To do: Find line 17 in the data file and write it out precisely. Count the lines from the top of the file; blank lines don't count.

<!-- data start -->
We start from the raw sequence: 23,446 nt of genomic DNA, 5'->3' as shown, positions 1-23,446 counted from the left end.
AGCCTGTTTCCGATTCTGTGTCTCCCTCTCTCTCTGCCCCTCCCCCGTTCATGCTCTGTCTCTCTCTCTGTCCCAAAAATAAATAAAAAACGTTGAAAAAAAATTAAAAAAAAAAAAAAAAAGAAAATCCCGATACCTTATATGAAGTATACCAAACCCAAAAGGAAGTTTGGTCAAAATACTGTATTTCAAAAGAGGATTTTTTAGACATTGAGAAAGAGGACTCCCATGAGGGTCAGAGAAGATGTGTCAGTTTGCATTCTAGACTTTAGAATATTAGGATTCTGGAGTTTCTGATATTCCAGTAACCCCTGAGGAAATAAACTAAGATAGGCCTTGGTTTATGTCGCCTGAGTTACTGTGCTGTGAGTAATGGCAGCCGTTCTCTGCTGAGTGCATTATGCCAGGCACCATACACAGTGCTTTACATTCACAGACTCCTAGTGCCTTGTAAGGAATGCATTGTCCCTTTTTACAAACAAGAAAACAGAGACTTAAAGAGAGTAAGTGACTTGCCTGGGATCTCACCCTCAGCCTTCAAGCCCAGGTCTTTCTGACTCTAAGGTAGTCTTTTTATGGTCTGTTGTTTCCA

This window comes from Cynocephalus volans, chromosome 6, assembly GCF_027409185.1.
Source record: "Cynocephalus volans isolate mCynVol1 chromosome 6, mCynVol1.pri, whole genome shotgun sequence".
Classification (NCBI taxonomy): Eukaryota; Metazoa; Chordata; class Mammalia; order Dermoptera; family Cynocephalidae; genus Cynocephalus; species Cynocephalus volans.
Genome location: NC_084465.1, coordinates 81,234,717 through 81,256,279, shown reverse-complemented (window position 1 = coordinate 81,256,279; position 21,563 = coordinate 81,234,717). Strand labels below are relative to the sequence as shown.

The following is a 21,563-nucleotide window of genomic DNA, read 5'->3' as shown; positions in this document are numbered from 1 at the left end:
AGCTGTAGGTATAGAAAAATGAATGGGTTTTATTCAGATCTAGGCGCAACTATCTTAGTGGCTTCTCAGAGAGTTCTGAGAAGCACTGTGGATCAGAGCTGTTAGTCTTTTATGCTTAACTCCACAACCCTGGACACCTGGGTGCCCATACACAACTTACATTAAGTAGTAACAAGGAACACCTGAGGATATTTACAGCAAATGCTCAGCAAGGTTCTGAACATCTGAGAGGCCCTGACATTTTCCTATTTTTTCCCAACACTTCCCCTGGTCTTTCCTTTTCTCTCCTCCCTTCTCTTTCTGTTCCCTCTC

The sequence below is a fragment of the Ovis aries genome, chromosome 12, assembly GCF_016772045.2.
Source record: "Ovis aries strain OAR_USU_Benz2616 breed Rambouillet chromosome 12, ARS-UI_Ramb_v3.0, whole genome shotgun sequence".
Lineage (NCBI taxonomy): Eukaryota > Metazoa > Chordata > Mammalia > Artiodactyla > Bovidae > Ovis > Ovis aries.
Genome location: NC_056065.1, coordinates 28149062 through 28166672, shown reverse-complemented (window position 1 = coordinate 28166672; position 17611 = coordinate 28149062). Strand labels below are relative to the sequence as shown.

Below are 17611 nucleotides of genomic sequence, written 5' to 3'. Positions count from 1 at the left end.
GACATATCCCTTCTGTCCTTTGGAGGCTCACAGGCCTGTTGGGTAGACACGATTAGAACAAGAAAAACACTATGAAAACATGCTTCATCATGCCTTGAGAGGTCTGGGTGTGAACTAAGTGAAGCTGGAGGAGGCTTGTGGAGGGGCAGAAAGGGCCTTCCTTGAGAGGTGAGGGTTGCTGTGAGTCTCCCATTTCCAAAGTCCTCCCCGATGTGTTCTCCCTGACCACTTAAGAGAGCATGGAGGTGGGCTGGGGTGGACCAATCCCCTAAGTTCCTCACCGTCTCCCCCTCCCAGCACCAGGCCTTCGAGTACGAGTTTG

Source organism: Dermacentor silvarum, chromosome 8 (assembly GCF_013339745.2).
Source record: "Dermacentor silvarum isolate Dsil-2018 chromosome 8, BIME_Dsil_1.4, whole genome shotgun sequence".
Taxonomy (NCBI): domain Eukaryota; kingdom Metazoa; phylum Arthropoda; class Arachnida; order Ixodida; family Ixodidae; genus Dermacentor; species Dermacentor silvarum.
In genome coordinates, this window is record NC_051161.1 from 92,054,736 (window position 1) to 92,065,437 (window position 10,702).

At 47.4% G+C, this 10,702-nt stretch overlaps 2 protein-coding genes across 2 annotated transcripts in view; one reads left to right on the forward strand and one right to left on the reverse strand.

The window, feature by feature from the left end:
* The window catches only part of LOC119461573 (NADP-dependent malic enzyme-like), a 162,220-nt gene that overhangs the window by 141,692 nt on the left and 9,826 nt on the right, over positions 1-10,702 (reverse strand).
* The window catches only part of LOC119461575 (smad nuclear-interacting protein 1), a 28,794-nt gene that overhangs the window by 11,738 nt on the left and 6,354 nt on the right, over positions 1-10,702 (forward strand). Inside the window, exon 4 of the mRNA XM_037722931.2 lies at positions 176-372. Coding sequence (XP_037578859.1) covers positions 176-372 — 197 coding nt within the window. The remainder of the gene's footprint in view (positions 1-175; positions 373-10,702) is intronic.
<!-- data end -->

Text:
Taxonomy (NCBI): domain Eukaryota; kingdom Metazoa; phylum Arthropoda; class Arachnida; order Ixodida; family Ixodidae; genus Dermacentor; species Dermacentor silvarum.